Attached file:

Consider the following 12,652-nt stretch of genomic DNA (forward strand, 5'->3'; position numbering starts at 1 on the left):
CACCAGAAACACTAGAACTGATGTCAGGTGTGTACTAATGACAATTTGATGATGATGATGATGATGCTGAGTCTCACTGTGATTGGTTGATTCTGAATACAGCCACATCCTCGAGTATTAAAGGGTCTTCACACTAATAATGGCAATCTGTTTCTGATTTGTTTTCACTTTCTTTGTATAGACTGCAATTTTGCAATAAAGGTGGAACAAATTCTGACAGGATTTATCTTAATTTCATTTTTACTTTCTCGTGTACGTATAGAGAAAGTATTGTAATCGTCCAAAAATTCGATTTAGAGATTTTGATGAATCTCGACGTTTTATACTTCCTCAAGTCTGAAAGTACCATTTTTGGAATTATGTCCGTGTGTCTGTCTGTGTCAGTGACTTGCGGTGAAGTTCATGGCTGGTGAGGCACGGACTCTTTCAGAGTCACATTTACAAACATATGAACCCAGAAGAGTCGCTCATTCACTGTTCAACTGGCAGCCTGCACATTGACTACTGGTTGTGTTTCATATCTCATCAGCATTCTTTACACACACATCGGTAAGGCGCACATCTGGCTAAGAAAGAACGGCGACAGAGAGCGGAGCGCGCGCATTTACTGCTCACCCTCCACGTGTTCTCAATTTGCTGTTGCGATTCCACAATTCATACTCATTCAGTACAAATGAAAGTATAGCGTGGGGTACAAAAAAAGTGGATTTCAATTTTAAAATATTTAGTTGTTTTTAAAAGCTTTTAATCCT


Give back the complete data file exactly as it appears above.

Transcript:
Consider the following 12,652-nt stretch of genomic DNA (forward strand, 5'->3'; position numbering starts at 1 on the left):
CACCAGAAACACTAGAACTGATGTCAGGTGTGTACTAATGACAATTTGATGATGATGATGATGATGCTGAGTCTCACTGTGATTGGTTGATTCTGAATACAGCCACATCCTCGAGTATTAAAGGGTCTTCACACTAATAATGGCAATCTGTTTCTGATTTGTTTTCACTTTCTTTGTATAGACTGCAATTTTGCAATAAAGGTGGAACAAATTCTGACAGGATTTATCTTAATTTCATTTTTACTTTCTCGTGTACGTATAGAGAAAGTATTGTAATCGTCCAAAAATTCGATTTAGAGATTTTGATGAATCTCGACGTTTTATACTTCCTCAAGTCTGAAAGTACCATTTTTGGAATTATGTCCGTGTGTCTGTCTGTGTCAGTGACTTGCGGTGAAGTTCATGGCTGGTGAGGCACGGACTCTTTCAGAGTCACATTTACAAACATATGAACCCAGAAGAGTCGCTCATTCACTGTTCAACTGGCAGCCTGCACATTGACTACTGGTTGTGTTTCATATCTCATCAGCATTCTTTACACACACATCGGTAAGGCGCACATCTGGCTAAGAAAGAACGGCGACAGAGAGCGGAGCGCGCGCATTTACTGCTCACCCTCCACGTGTTCTCAATTTGCTGTTGCGATTCCACAATTCATACTCATTCAGTACAAATGAAAGTATAGCGTGGGGTACAAAAAAAGTGGATTTCAATTTTAAAATATTTAGTTGTTTTTAAAAGCTTTTAATCCT